Wake up and smell the Arabic coffee
I was reminded by my university days after following the three-day Coordination Forum in Riyadh, which was attended by various GCC universities and institutions. The forum was sponsored by King Abdullah International Center for Arabic language aiming to support efforts by GCC countries to enhance the development and usage of the Arabic language.
The Initiative of the forum was directed toward the dissemination of scientific knowledge among members of society, especially to the scientific community, university students and faculty members. The objective of the project is to focus on the coordination with the relevant agencies both inside and outside the GCC countries to develop Arabic content in this field.
Throughout history, the Arabic language had a major influence over the development of human sciences with the great advancements in mathematics, medicine, astronomy, and other such disciplines in what came to be known as the golden age of the Arab civilization. But my generation had to wake-up to the unfortunate fact that we as Arabs, don’t have that leading advantage any more.
In my first year in university studying to be a translator, I remember being astonished by my English professor when he said that nearly everybody on earth thinks in Arabic when they get up first thing in the morning, because they will be thinking of coffee, and coffee originated from the Arabic word “Qahwah.”
In fact, a while ago I did some research about coffee, and how it went on to become the foremost beverage of choice for many cultures around the world. Although we Arabs have come up with the name for coffee, many other cultures participated in giving it the distinctive status it has now. The Ottoman Turks for instance were responsible for introducing it to the Europeans, who in turn transferred it to the Americas and the rest of the world.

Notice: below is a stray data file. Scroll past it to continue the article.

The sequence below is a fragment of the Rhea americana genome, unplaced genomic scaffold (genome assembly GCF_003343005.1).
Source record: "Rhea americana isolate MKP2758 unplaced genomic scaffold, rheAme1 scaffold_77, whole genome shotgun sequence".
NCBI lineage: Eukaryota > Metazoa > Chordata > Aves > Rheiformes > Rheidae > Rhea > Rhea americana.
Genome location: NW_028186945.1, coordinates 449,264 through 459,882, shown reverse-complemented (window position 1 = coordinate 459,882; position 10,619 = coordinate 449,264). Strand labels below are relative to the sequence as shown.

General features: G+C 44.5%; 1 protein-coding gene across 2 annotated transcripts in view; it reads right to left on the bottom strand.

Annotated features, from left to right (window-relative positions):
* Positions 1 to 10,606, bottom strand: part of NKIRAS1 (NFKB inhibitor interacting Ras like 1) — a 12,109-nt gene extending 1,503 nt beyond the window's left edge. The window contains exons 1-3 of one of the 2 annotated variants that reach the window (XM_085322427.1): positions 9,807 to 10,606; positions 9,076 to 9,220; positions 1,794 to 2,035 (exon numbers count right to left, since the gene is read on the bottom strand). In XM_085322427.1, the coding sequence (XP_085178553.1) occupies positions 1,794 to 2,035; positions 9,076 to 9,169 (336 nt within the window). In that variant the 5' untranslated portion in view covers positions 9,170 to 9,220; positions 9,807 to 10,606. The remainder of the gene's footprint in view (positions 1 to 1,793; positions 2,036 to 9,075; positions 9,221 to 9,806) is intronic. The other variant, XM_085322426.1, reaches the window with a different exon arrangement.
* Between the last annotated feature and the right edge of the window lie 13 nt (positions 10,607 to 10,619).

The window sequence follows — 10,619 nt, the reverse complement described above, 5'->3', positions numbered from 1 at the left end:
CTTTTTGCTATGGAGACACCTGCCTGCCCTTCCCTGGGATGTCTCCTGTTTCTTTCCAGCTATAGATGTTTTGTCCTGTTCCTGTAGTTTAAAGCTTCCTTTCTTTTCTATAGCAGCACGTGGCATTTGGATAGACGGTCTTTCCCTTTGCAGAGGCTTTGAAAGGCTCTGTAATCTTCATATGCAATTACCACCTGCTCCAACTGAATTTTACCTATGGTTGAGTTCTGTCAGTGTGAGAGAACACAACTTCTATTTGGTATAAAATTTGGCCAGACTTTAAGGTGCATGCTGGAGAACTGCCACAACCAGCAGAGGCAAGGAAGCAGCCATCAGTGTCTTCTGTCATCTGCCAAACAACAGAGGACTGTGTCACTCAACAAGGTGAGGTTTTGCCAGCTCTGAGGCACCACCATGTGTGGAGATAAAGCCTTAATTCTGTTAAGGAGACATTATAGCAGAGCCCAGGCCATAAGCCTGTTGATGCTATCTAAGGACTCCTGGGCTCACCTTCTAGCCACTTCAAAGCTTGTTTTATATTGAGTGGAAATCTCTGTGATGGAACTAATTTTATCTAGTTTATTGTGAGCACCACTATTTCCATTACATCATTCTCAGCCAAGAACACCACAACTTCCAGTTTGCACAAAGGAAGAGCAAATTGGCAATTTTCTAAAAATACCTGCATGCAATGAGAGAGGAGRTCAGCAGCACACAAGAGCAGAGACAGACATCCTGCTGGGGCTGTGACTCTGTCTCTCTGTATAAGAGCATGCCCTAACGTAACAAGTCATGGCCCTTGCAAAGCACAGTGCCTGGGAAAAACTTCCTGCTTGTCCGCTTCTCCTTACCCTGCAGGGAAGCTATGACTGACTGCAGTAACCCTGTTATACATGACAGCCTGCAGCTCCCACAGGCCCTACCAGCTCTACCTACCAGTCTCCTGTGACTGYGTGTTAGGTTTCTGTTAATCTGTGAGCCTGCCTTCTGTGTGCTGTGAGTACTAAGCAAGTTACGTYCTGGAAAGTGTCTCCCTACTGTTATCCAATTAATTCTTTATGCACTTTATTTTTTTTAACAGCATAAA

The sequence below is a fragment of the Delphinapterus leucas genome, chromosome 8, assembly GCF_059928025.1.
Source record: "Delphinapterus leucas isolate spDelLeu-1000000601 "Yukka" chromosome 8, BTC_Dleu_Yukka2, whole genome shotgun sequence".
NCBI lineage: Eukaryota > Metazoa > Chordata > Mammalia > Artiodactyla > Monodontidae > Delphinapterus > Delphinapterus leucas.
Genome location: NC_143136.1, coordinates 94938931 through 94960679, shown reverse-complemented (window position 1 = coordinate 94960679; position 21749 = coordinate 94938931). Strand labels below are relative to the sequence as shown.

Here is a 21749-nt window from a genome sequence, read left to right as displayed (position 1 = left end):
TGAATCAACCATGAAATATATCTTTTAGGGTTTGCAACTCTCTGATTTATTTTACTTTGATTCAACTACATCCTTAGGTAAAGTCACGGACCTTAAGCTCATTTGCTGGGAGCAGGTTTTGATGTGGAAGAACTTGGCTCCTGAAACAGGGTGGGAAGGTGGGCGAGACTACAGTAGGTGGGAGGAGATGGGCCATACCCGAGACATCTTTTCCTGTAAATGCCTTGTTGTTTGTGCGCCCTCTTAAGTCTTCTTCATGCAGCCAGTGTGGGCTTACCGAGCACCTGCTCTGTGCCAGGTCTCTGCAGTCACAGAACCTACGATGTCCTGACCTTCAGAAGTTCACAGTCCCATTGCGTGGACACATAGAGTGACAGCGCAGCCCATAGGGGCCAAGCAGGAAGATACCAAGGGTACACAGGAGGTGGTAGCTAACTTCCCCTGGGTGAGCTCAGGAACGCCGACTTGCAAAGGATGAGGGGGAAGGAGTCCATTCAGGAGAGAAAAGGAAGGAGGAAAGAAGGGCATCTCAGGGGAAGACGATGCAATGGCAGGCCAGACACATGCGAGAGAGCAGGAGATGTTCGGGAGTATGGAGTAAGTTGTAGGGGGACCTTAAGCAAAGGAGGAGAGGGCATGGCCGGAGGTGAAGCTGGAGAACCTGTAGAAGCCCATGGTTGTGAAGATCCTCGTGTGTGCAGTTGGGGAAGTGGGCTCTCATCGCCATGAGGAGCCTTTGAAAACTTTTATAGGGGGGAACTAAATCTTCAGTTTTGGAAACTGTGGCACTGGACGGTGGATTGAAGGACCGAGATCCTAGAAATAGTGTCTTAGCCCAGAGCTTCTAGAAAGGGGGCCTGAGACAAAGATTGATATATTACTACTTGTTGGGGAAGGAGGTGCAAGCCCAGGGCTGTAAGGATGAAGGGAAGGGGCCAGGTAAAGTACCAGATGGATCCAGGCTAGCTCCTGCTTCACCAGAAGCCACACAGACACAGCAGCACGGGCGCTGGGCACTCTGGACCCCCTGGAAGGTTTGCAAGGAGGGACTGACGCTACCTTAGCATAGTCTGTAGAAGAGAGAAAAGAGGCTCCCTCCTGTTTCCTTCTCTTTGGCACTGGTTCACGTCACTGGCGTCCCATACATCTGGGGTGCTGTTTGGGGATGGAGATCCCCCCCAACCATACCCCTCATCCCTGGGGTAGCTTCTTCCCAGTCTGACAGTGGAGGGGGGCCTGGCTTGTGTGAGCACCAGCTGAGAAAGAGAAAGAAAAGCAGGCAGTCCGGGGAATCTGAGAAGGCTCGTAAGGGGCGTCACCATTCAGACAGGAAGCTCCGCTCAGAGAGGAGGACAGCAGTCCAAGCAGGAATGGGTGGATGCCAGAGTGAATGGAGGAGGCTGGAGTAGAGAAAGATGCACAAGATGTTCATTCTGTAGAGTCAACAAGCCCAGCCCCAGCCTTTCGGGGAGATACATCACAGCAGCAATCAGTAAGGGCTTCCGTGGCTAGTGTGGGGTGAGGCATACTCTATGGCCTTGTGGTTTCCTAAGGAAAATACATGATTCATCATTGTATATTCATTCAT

I also enjoyed discovering some social characteristics of coffee in Saudi Arabia, such as the fact that serving your guests Arabic coffee is an absolute must, and the guest being able to recognize the origins of their host by tasting the added spices he uses with his coffee. I also found out that there is a funny tradition in many Mediterranean countries, where women love to tease their new husbands by adding salt instead of sugar to their coffee. Inevitably, just as our scientific innovations have mostly taken a back seat, globalization has invaded our coffee traditions. People are into drinking expensive, sophisticated, and sometimes overly complicated types of coffee, frequenting US style coffee houses that we all know very well. However, while we enjoy International flavored Java, true homemade Arabic coffee trumps all others, because it’s part of our identity.
A tweet: “Use what language you will, you can never say anything but what you are.” - Ralph Waldo Emerson
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